Written by Olivia Hicks
Drawn by Emma Oostherhous
In the afterword for the first issue of Grand Slam Romance, both of the creators involved admit they do ‘not know much about softball.’ It is exactly this lack of knowledge that frees them to make the work as wild and fun as it is. The comic certainly exists within the confines of genre work, half romance-comic and half over-the-top sports manga, but it does so while building its own identity. You might think it’s a parody piece, and the elements are certainly there, but as the story moves forward it shows you its raw beating heart.
This is my first exposure to artist Emma Ostherhous (I’d say she has a future, but would imply that she’s not good already – and she definitely is), but a second to writer Olivia Hicks. Hicks’ ongoing webcomic Sarararara: All-American Girl certainly felt different: on its face a send up of Archie-style teen comedy comics in which the orderly, all-American, fashion of things is thrown into chaos by the arrival a new girl into town – a hairy alien who, despite her physical oddity, somehow has all the males of the town lusting madly over her.
It would be easy to imagine such a story as a righteous take-down of the sort of cleaned-up historically revisionist Archie stories in which America is pure and innocent and there no one but white people. Think of something like Criminal: Last of the Innocents, the dark underbelly of the lily-white comics’ world. Yet despite the overall plotting, and the introduction of African-American radical student early in the narrative, Hicks’ writing remains affectionate to the original tales. She wishes not to subvert or ‘deconstruct’ them, but rather to reclaim and re-imagine them as a place where other identities (sexual, racial, etc.) are allowed to blossom.
Grand Slam Romance is a bit less of an effort, if nothing else because the genres that story works in have already been open to different voices, the first issue certainly feels like it could’ve been published in something like Fresh Romance. Still, just because something is familiar doesn’t make it bad; Grand Slam Romance’s charm is in the way it combines and plays up genre tropes without just becoming a cover show. Forging its own identity from the ashes of the past.
The plot, thin as it is, is about the emotional and physical struggle between star players Mickey Monsoon and Astra Maxima. They used to be friends (a long time ago) but now they find themselves as the two star players of rival softball teams, in a world in which softball works according to the power inflation trend of a shonen manga. (375 points are apparently rewarded for a decent home-run and young players can hit a ball straight into the stratosphere.) The first issue is basically a long fight scene, with punching replaced by sports moves, in which all other characters are cyphers. It’s Astra and Mickey’s world, everyone else just lives in it (which is quite a shame considering this is team sport we’re talking about).
Still, there’s fun enough to be had and some sly depths to the story: Oostherhous’ slick and smooth black & white style charges every event on the page with energy, a shot of Mickey revving up for the mother-of-all-curveballs gives way to Maxima’s slow and arrogant transformation. Not only is it a great use of the page space, it’s also a study in creating character contrast with visual language alone: Mickey is all wild-takes and exaggerated movement, everything she does must be a charged show-off for how awesome she is (or thinks herself to be); Maxima’s whole existence is about precision and control, she needs not only to win but to show her opponent that winning was achieved without the slightest of effort.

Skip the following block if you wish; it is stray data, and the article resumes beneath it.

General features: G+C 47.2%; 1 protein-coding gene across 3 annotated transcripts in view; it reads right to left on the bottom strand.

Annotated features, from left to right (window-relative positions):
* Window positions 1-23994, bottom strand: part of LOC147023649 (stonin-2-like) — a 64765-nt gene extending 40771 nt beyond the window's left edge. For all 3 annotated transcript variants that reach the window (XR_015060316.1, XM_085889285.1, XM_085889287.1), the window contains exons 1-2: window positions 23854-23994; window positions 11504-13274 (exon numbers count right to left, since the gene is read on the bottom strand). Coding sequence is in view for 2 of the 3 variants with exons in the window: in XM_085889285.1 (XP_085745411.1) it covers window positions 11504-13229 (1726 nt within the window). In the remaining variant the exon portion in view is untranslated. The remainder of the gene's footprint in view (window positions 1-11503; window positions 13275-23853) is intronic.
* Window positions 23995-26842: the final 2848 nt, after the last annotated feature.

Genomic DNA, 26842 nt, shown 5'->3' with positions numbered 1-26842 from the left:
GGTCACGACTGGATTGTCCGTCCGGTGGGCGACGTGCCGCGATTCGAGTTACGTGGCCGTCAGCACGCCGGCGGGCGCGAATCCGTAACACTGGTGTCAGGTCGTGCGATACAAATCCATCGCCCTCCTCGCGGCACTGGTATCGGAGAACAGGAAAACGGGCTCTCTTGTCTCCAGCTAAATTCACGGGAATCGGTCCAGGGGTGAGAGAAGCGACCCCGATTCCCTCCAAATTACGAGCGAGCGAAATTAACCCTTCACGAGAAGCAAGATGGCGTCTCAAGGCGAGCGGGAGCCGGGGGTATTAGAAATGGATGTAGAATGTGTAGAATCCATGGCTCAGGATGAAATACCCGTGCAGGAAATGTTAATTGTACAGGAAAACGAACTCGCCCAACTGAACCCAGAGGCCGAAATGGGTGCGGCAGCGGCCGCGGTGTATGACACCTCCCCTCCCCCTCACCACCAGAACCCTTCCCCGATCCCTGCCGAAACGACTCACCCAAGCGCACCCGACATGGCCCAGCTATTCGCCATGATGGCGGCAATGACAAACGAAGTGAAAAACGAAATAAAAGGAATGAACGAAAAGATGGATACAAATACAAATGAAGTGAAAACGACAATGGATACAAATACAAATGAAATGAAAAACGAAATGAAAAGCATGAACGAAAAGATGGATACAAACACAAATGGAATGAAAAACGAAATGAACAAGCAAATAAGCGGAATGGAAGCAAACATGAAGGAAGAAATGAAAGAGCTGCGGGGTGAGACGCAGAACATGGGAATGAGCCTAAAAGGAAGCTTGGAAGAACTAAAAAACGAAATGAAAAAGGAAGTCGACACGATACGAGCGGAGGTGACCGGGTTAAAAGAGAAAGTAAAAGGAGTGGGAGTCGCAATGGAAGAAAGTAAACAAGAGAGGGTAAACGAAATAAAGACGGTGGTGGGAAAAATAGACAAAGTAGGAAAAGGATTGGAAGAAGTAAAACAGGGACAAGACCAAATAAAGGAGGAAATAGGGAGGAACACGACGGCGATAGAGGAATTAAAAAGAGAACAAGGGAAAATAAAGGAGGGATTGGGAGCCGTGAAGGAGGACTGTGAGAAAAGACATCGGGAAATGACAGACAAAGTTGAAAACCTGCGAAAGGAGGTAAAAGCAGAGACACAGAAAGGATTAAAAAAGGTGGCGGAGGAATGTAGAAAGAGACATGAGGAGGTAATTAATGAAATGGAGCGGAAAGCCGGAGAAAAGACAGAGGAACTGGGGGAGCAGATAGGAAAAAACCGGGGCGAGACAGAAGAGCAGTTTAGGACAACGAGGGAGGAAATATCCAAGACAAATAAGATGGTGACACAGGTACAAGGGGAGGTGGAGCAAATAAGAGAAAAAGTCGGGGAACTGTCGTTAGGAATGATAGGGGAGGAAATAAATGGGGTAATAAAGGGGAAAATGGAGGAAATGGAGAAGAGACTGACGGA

Again, it’s a model familiar to anyone who has read their share of Shonen manga. (Naruto and Sasuke from Masashi Kishimoto’s popular Naruto have a similar thing going early on.) Yet Hicks and Oostherhous throw the readers a curveball – Maxima’s own vainglorious personality is in itself an act, a masque just as crafted as her opponent’s. She works very hard at appearing not be working hard at all. It adds an extra wrinkle of interest to the relationship between the characters that is surely to be explored in future issues, hopefully while developing other characters as well. (The background shots in team’s locker room offer so much potential.)
The important thing – the thing that makes the issue work both as introduction and a statement of intentions – is that the creators seem to be invested in this world, in their characters. For all of its overblown hyper-energized presentation, it’s a story about recognizable people. The fight between Mickey and Maxima carries within it the implication of deeper impact, such as wealth and class divide. As Maxima steps on the field / page, members of Mickey’s team breathlessly intone that she was bought for the princely sum of sixteen million dollars; other than setting up the tone of the issue (numbers will be inflated, as will everything else) it also establishes the difference between the two protagonists. Even the scene in which child Maxima is whisked away by a passing sports agent brings to mind Charles Kane being taken away from the poor-but-happy childhood home to live with and learn from the rich banker Walter Thatcher in Citizen Kane.
By finding a proper balance between parody and pathos, the first issue Grand Slam Romance creates a fascinating set-up for the future. Showing us that being lighthearted and fun is not an anathema to depth.